need a drum machine - suggestions from guitarists?
as stated in the topic, i know this is the guitar forum. i'm a guitarist and have little drum machine experience, i wanted suggestions from other guitarists. (don't move my post!)
think "bedroom shredder." i'm looking for an entry-level drum machine, strictly for home recording use. as i said before, i have little to no drum machine experience, so i don't need a very complicated or expensive unit. the built-in beats on my multieffects pedals aren't cutting it and i want a machine with which i can build slightly more complex beats. again, this is for bedroom recording, just me and my computer. i have recording experience, but mostly with live musicians.
summary - i'm shopping for an entry-level drum machine to accompany my personal guitar recording. suggestions? thanks.
I appreciate the vision that the owner has had for Sweetwater...lord knows I've literally spent $KK with them...but, they need to realize this is a very "cost conscience" group.
The one thing I've learned throughout 30 plus years is that no matter where you buy the product from...after about 30 - 90 days you'll be referred to the manufacturer's warranty. In that case, the manufacturer will direct you to the nearest warrant center that services their product...regardless if it's Tascam, Mackie, etc. I've gotten quotes from local gear stores that could not come near Mail Order Competition (and that includes Sweetwater). Only once have I had to have a piece of gear serviced under warranty...and guess who serviced that piece of gear...if ou guessed the local shop (with a wonderful Tech Head) you are absolutely correct.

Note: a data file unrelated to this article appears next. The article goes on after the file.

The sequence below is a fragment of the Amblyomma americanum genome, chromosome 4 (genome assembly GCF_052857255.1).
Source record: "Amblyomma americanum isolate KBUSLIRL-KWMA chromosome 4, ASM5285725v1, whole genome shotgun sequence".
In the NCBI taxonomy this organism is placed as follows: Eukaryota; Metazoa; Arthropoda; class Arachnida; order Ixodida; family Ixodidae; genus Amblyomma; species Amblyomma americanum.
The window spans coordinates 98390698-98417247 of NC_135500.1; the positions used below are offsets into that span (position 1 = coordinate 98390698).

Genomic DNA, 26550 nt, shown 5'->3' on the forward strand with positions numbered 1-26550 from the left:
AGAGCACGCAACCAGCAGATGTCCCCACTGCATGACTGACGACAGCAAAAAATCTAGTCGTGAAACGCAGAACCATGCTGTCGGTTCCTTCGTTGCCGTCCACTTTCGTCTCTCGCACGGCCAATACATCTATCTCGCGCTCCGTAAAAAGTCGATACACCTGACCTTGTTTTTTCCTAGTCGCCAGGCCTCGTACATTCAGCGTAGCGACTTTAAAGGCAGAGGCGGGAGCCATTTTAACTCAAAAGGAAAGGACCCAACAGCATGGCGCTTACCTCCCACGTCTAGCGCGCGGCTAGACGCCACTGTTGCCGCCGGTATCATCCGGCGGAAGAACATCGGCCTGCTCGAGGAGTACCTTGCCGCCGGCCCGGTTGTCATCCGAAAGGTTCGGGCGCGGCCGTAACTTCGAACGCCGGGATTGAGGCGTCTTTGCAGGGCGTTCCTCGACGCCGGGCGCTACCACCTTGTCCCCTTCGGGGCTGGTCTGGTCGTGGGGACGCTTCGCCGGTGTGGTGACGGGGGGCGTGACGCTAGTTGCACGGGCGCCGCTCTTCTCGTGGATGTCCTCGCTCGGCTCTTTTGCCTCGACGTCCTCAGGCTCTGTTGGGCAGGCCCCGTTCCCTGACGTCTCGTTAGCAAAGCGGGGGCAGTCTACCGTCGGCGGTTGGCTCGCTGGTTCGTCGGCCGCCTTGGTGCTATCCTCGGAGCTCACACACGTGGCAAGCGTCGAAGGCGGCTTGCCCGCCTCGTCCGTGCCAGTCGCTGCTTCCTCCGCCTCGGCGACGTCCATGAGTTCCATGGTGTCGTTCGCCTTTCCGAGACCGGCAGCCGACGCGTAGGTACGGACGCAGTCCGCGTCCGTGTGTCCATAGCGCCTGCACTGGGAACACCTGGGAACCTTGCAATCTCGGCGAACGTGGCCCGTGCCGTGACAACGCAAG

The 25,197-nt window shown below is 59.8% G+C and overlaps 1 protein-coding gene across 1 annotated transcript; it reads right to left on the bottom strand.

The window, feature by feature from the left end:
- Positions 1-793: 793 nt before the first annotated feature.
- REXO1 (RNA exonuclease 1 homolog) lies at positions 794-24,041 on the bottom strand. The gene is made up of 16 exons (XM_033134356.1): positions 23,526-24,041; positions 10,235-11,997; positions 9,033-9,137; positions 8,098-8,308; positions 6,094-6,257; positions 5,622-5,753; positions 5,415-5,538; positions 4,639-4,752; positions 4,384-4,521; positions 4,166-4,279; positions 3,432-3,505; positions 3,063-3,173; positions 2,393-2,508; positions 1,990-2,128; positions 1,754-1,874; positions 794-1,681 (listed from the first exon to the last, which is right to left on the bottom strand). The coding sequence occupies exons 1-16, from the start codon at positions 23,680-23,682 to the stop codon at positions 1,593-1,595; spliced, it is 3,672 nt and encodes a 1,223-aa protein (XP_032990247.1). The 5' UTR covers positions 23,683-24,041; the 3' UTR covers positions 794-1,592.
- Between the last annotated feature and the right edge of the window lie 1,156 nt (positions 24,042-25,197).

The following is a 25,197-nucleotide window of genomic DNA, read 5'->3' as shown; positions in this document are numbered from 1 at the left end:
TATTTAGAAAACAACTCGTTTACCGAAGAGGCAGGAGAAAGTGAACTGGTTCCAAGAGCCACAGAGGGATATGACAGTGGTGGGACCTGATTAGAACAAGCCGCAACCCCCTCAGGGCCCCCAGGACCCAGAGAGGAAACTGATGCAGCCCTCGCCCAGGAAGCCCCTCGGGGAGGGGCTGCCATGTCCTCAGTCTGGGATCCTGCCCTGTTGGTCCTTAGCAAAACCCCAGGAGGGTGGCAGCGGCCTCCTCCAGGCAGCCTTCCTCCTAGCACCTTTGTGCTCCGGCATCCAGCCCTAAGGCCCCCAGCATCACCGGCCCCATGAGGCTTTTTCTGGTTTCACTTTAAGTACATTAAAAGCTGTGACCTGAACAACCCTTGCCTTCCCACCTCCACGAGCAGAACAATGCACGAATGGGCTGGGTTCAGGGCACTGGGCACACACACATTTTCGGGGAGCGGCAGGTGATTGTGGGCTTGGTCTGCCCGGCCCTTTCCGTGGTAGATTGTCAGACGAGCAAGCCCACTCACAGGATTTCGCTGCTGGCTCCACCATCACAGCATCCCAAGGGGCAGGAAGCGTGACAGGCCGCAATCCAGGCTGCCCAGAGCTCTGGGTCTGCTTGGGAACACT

Also, you may want to check out another mail order store...samash.com. They actually give you 45 days return--NO QUESTIONS ASKED. If financing is a requirement, I've seen their web site offer 18 months "Same AS Cash".
To Sweetwater: don't take this as an axe grinding...IT'S NOT. You guys are marketing expertise...musicians in Joe's Garage don't have a lot of cash. They may care less that you build or add this Overhead in to the cost of your product. I remember a local music store owner telling me that I may waltz in 1-2 times a year...lay out $500 - $600 cash, or more...depending...but, the bread and butter is the customers who come in several times a year dropping $50 - $200.
So, Buddy. What gear are you going to buy with the $50?
"...need to realize this is a very "cost conscience" [SIC] group."
While I understand the point, it also seems like a bit of a cop out.
I heard an interesting quote the other day: "Every time you spend money you are casting a vote for the type of world you want." Pretty lofty idea compared to a guy who simply wants a drum machine, but the small things do add up, and if we don't each take some responsibility for it we end up stuck with just what we pay for.
I'm pretty confident those other dealers don't have full time tech support staff either (as well as any of a dozen other things we offer that they don't), but then every individual has their own ideas about what their time is worth. No sweat. Life goes on.
Try this link for a free download drum machine.
Here is the review. 4 stars.
Drum Box 1.0
DrumBox is a great drum machine which uses .WAV files as the drum hits rather than having it's own presets. DrumBox is a 32 event, 8 channel drum machine in which you can edit the volume pan and shuffle of each channel. The graphical interface is basic, but the core of the drum machine is extremely well written. Free Drum Machine Download